City of Steamboat Springs continues to see steady gains in sales tax |

City of Steamboat Springs continues to see steady gains in sales tax

Ace at the Curve employees Kristin Schwab and Jeff Knox stock a large section of holiday lights on Wednesday afternoon. The city of Steamboat Springs is estimating 2013 sales tax revenue will come in at least $1.9 million over what the city projected in its budget.

— The city of Steamboat Springs is on track to put at least $1.9 million of excess sales tax revenue into its general fund reserve next year.

"We’re still seeing positive growth," Finance Director Kim Weber said about the sales tax collections that continue to outpace 2012 revenue month after month.

She said the city isn’t expecting the large increases it saw in the mid-2000s anytime soon, but it is encouraged by the steady monthly gains.

Wanting to be fiscally conservative in a time of ongoing economic uncertainty, the Steamboat Springs City Council last year told the city to budget for a 5.5 percent decrease in sales tax revenue over the 2012 collections.

At that time, the city was projecting a 2 to 3 percent increase over last year.

The city currently is projecting that collections will come in about 11 percent, or $1.9 million, over City Council’s budget figure, and sales tax revenue is on track to come in at least $980,000 more than last year’s total.

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The latest sales tax for the city continues the streak of positive gains across several taxing areas in Steamboat.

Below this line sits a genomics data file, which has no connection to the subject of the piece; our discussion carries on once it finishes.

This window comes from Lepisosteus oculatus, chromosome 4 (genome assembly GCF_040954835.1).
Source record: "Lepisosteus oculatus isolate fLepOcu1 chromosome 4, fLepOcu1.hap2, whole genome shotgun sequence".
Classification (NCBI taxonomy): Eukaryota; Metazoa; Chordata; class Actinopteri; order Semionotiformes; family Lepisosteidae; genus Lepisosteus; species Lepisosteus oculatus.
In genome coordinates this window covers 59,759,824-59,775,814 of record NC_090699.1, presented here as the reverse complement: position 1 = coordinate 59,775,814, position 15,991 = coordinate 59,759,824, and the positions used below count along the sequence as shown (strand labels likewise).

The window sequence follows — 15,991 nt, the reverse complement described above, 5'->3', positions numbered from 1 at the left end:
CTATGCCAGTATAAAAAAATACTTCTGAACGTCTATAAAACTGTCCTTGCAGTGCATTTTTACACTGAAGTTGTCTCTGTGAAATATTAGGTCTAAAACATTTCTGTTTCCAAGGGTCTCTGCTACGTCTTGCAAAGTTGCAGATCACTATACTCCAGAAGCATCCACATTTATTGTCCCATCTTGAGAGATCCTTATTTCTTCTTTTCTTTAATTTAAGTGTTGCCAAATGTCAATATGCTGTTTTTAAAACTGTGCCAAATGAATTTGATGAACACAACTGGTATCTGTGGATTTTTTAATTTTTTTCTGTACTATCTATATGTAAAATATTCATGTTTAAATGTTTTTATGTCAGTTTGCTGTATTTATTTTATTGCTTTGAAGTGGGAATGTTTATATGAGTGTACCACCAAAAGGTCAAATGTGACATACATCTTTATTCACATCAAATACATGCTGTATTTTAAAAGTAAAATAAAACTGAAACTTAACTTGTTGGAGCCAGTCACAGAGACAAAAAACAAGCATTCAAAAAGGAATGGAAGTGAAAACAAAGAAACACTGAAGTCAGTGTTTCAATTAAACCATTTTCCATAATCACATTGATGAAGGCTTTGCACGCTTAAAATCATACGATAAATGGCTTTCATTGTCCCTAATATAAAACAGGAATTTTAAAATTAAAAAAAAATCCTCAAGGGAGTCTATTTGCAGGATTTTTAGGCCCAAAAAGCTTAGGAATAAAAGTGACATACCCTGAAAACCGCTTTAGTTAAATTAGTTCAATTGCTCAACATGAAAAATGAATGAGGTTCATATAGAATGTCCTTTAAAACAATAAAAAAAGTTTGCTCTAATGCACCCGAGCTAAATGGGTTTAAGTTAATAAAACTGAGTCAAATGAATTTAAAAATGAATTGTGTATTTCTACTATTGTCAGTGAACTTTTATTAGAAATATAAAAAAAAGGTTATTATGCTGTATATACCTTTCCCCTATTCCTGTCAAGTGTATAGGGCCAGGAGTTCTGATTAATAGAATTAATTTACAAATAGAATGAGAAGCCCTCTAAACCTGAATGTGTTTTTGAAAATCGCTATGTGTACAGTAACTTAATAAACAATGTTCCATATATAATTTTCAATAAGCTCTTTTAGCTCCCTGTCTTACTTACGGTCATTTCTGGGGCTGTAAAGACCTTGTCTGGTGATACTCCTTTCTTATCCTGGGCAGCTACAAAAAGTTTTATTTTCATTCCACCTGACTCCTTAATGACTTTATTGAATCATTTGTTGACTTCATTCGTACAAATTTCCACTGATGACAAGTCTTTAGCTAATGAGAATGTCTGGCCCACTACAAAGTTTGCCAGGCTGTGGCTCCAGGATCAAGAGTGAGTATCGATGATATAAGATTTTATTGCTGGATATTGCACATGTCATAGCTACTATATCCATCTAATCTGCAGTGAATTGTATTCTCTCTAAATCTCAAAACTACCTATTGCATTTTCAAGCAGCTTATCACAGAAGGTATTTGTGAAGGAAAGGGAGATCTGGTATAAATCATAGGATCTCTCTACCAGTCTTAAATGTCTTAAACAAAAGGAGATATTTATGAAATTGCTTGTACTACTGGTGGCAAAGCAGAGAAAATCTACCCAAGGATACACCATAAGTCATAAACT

Collections in October were about 6 percent higher than in the same month last year.

Year to date, collections are up 6 percent over last year.

To put that in a historical context, the city is nearing the amount of sales tax it collected in 2007, when $19.1 million was generated.

This year, Weber expects the sales tax to total at least $18.5 million.

The additional $1.9 million of revenue this year that is over budget would bring the city’s general fund reserve to about $20.5 million next year, Weber said.

The city is planning to transfer $10 million of that money into the capital projects fund next year, though Weber said very little of it is expected to be spent during the year.

In addition to sales tax being up, the city’s accommodations tax is seeing monthly gains, and collections are up 9 percent over last year.

The rise comes from a combination of more visitors to town and higher lodging rates.

Other highlights from the October sales tax report

• Restaurants, miscellaneous retail, liquor stores and lodging all saw gains in October compared to last year. Sporting goods and utilities saw decreases.

• All taxing areas except for the mountain area saw sales tax increases over last year. The west Steamboat area saw the greatest gains.

To reach Scott Franz, call 970-871-4210, email or follow him on Twitter @ScottFranz10

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